Getting ill in a foreign country is nothing to take lightly -- and medical expenses in Japan can be quite costly as well. If you live in Japan you can choose to enroll in Japan's National Health Insurance. Under this plan you pay a monthly premium, as well as a 30% deductible of your medical/dental bills immediately on treatment; the government pays the other 70%.
You can sign up for it at your local city ward or town office, and aside from that there is never any paperwork or red tape to go through. The ward or town office determines a monthly premium to pay based on your previous year's income. If you're new to the plan the amount can be quite low -- around 1350-4500 yen per month. However, every April at the next premium adjustment you may find the amount escalating sharply, even if your income changes very little. A first year of 4500 yen a month, a second year of 13,500 yen a month, and a third year of 35,000 yen a month is typical (Japan has an exploding number of old-timers). Cosmetic/elective surgery, child birth, and abortions are not covered, however.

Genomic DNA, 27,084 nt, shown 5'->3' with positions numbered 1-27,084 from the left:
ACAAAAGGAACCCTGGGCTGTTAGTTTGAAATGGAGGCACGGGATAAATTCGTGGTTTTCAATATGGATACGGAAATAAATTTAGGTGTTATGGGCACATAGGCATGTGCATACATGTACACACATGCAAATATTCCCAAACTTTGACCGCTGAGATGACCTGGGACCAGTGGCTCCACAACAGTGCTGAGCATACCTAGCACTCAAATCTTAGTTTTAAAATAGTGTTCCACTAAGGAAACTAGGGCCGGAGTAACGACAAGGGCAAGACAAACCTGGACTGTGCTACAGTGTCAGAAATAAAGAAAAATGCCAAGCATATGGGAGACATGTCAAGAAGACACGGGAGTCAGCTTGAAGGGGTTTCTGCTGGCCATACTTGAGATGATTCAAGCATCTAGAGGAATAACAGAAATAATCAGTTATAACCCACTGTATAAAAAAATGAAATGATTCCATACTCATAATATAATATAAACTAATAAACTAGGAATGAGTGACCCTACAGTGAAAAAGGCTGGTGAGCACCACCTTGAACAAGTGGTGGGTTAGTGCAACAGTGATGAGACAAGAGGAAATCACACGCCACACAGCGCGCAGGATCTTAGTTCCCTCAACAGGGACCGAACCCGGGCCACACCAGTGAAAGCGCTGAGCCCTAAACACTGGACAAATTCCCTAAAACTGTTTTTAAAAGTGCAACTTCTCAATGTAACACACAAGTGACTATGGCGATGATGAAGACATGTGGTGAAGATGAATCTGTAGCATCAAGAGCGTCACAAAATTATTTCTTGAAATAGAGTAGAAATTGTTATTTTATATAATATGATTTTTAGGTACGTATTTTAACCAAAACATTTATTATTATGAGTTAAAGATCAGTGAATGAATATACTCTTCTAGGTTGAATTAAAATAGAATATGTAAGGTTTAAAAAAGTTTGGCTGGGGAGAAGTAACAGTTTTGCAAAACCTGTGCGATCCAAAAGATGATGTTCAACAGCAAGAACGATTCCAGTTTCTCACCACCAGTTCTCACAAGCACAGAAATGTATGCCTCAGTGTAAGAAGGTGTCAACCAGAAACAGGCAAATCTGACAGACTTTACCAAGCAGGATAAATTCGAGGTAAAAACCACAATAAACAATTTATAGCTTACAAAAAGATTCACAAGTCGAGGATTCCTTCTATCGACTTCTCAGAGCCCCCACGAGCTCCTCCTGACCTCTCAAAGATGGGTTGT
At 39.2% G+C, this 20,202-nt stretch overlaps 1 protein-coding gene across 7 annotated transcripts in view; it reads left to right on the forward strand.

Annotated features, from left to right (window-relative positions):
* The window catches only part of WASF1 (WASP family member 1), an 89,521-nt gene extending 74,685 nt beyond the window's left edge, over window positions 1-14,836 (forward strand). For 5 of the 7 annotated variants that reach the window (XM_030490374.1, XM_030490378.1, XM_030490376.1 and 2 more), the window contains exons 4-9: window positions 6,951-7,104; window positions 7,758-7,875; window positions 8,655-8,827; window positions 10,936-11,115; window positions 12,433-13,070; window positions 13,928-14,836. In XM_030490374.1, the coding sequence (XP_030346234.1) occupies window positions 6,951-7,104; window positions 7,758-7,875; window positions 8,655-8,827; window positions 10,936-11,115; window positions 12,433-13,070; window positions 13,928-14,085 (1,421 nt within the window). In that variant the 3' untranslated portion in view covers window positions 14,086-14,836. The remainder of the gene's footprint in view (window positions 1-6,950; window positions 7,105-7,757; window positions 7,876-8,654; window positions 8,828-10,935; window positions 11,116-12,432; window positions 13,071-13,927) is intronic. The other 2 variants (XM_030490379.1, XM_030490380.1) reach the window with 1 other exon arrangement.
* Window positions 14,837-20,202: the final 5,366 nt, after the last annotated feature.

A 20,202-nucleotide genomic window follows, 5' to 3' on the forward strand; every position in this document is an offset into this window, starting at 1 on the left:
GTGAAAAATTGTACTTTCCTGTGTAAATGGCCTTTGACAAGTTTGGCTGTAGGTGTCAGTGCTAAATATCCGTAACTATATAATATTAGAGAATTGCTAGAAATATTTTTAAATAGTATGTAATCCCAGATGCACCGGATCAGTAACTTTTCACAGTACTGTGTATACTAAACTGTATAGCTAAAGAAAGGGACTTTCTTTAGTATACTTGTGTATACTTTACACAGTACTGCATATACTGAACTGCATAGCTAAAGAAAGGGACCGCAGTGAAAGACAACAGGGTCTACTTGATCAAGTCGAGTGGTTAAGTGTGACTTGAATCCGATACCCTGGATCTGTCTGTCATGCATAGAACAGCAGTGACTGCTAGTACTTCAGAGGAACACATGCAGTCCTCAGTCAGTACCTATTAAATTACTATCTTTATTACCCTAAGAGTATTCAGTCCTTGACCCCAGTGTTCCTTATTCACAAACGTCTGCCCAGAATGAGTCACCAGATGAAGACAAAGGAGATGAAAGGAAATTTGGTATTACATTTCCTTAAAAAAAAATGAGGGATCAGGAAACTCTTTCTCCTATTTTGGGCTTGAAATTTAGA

Previously, some ex-pats who planned to leave Japan and tried to cancel their government insurance were given the standard response to Japanese, "You can't cancel it." However, the truth is you can, and if someone lays that response on you to may have to reiterate that you're leaving and push a little more for them to terminate the insurance. They may ask to see your air ticket to prove you're actually leaving. So if you plan to change from the government plan to a different plan while in Japan you may have to do it before you take a vacation abroad somewhere. If you're definitely staying in Japan long-term, and your employer won't pay the insurance rate for you, then you might consider private insurance either with Japanese or foreign companies.